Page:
Proxy / Absentee voting

You may choose to allow Proxy / Absentee voting (unless there is a stipulation against such voting in your Constitution or Procedures), particularly if your election takes place outside of term time or if your members are regularly separated across a variety of locations (for example, students on placement).

While these votes are included in the calculated total votes (for example, for a majority win or the number of votes required for a motion to pass), it is important to note that the member is not counted as in attendance and, as such, does not count towards quorum.

Directly to Returning Officer

If you are announcing standing candidates before the Election and are not allowing ‘walk in’ nominations, you may allow Proxy / Absentee votes to go directly to the Returning Officer. In this case, you would normally request that all votes are received by preferred means (for example, email or over the phone) by a certain time before the Election starts.

It may be prudent to request details such as the voter’s name, university address, student ID, reason why they are unable to attend and confirmation that they are a member of the Grad Group. Some groups also put stipulations on what is considered a legitimate reason for non-attendance and, as such, only accept Proxy / Absentee votes under some circumstances.

You will need to ensure that voters are only able to vote once and that the Returning Officer is able to verify that the person voting is indeed a member.

Via a Proxy Voter/Holder

You may choose to allow Proxy Voters/Holder to vote on behalf of an absent member. It’s important to ensure that the Proxy Vote is legitimate – for example, using a Signed Proxy Form detailing the member’s full name, student number, email address and a statement that clearly identifies that they wish to nominate their fellow member to vote on their behalf.

If standing candidates (or motions) are announced before the Election, voters may instruct their Proxy Voters/Holder how they wish to vote. If not, they may leave it up to the discretion of their Proxy.


An alternative option is to allow absentee voters be present via phone or video call. You would need to ensure they can submit votes directly to the Returning Officer in a confidential manner – for example, via text, messenger, email or form. If you use an online form, you will need to ensure that voters are only able to vote once and that the Returning Officer is able to verify that the person voting is indeed a member.

Online elections

Hosting an in-person AGM and Election might not always be practical or democratic for some Grad Groups. Online elections offer an alternative option, particularly for groups where membership is spread across Victoria or are regularly on placement. Most of the guidance above is also relevant for online elections, so please read that carefully. If this is an avenue you would like to explore and wish to discuss the options further, please just get in touch.

As always, firstly you should check your constitution for any guidance or provision for online elections.

For an online AGM, you may choose to use video chat or an online message based service. There are several ways you can undertake an online election. There are online services that can run an election for you. If your Grad Group has used any, we would love to hear your feedback to share with other Groups.

When organising an online election, it’s important to consider your timeline early. How long is your nomination period, how long is voting open for and when are results going to be announced.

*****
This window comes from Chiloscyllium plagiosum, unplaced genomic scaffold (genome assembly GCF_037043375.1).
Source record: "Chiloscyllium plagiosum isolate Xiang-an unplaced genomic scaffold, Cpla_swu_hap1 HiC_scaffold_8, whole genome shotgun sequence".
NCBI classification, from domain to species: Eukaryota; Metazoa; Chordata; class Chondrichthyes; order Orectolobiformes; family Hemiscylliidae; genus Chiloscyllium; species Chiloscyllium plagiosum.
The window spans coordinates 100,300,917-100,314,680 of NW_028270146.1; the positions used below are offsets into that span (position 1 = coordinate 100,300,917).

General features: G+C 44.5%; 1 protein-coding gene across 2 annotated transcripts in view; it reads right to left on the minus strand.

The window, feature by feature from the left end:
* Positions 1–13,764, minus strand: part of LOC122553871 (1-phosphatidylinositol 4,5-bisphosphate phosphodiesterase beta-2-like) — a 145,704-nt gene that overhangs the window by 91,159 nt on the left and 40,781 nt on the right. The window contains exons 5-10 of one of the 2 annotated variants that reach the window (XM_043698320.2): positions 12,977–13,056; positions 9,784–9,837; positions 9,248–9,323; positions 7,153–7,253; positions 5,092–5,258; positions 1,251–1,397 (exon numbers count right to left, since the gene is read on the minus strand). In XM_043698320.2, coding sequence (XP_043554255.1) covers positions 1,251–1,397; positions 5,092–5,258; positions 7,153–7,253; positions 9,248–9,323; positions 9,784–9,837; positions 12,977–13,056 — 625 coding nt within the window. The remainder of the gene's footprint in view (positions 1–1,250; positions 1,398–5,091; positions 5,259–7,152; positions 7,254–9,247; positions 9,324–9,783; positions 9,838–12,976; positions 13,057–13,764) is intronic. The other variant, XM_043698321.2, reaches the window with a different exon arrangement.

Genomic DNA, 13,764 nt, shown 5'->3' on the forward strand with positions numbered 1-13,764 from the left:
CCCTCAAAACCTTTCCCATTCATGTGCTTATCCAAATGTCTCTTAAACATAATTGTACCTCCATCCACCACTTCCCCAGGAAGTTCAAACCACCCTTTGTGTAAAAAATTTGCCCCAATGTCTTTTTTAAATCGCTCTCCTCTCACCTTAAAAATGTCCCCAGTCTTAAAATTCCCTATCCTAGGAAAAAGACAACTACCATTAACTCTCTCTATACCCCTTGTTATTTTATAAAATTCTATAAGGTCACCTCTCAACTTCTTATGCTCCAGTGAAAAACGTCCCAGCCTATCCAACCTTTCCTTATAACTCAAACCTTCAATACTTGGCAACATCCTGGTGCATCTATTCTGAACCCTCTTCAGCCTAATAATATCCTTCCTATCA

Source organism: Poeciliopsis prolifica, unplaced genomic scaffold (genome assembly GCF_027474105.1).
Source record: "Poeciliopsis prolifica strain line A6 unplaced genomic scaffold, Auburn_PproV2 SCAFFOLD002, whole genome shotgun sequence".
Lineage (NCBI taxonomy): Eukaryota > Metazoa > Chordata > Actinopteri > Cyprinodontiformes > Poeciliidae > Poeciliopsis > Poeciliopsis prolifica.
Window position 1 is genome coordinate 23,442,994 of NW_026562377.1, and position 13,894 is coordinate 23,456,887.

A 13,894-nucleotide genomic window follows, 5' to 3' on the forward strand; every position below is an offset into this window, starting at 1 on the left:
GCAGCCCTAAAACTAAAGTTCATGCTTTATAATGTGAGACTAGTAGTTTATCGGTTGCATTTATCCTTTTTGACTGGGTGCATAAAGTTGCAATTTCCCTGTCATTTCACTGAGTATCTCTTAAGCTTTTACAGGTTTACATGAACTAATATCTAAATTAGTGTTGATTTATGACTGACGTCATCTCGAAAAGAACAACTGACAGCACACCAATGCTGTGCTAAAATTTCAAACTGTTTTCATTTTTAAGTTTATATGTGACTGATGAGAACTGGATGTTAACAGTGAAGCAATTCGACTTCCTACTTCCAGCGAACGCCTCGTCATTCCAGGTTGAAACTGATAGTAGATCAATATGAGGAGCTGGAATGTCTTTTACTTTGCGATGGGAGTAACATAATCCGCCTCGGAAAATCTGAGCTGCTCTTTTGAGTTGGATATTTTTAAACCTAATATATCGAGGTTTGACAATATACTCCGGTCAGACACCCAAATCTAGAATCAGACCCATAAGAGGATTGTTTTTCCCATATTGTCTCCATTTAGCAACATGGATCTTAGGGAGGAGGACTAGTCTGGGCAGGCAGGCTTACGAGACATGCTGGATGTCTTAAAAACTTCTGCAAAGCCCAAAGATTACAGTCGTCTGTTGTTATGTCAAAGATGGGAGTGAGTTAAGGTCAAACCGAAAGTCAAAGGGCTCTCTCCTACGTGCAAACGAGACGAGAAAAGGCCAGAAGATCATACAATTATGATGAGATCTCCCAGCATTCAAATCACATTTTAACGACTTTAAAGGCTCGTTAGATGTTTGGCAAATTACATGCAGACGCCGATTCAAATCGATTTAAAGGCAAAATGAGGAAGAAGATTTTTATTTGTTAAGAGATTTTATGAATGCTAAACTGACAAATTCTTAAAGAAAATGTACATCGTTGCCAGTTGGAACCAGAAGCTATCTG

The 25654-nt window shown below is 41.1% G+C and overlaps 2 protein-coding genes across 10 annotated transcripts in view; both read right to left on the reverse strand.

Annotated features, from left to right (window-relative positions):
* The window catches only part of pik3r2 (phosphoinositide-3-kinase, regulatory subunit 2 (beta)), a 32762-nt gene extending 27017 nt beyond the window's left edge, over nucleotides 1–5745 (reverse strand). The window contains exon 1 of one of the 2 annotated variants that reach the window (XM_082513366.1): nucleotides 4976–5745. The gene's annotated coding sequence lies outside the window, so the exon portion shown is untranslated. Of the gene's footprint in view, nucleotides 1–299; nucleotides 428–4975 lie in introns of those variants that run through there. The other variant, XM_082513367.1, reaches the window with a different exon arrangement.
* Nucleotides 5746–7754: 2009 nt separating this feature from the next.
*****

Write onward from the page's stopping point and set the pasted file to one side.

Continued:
Consider how you wish to receive nominations and what candidates must do to nominate (see above). If you are using an online tool, candidates may be able to submit their nomination directly to it. If you are coordinated it ‘in house’, you may, for example, request nominations via email or Google Form.

Campaigning / Access to candidates

You may choose to hold a campaigning period to allow candidates an opportunity to connect with voters. However, you will need strict rules on what can and cannot be undertaken as part of campaigning (see above).

If you are not holding a traditional AGM and there will be no opportunity for voters to have access to all candidates ahead of the vote, consider how you will ensure voters can learn about each candidate. An online service may allow for videos, manifestos and FAQs. If you are coordinating your elections ‘in house’, you may choose to set up, for example, a Facebook Event, blog or Instagram account, where you include the manifestos, a short statement and/or a video of each candidate.


Decide early how you will undertake online voting, ensuring the process is transparent, democratic and fair. Consider how long the voting period should be and how people can vote. For example, will you use a form, an app or an online service? How will you ensure that every eligible member can vote but stop people that can’t vote from voting? Similarly, how will you ensure members don’t vote more than once?

If you are using a form, for example, you may request identifying details, such as name, student number and email address, but that means votes aren’t anonymous, so the Returning Officer should ensure the votes are kept confidential.
Consider how you will ensure candidates do not unduly influence someone’s vote (for example, candidates cannot watch while a voter votes and cannot vote on their behalf).


Following the election of your new committee, it’s really important to have a proper handover to ensure the incoming group are trained well and have all the information they need to do their role. You might choose to hold a handover meeting or a series of handover sessions or have individuals organise their own handovers. Just ensure that handover is accessible and thorough and important details (including passwords and logins!) are transferred. You can also use our Handover Template to help with the process.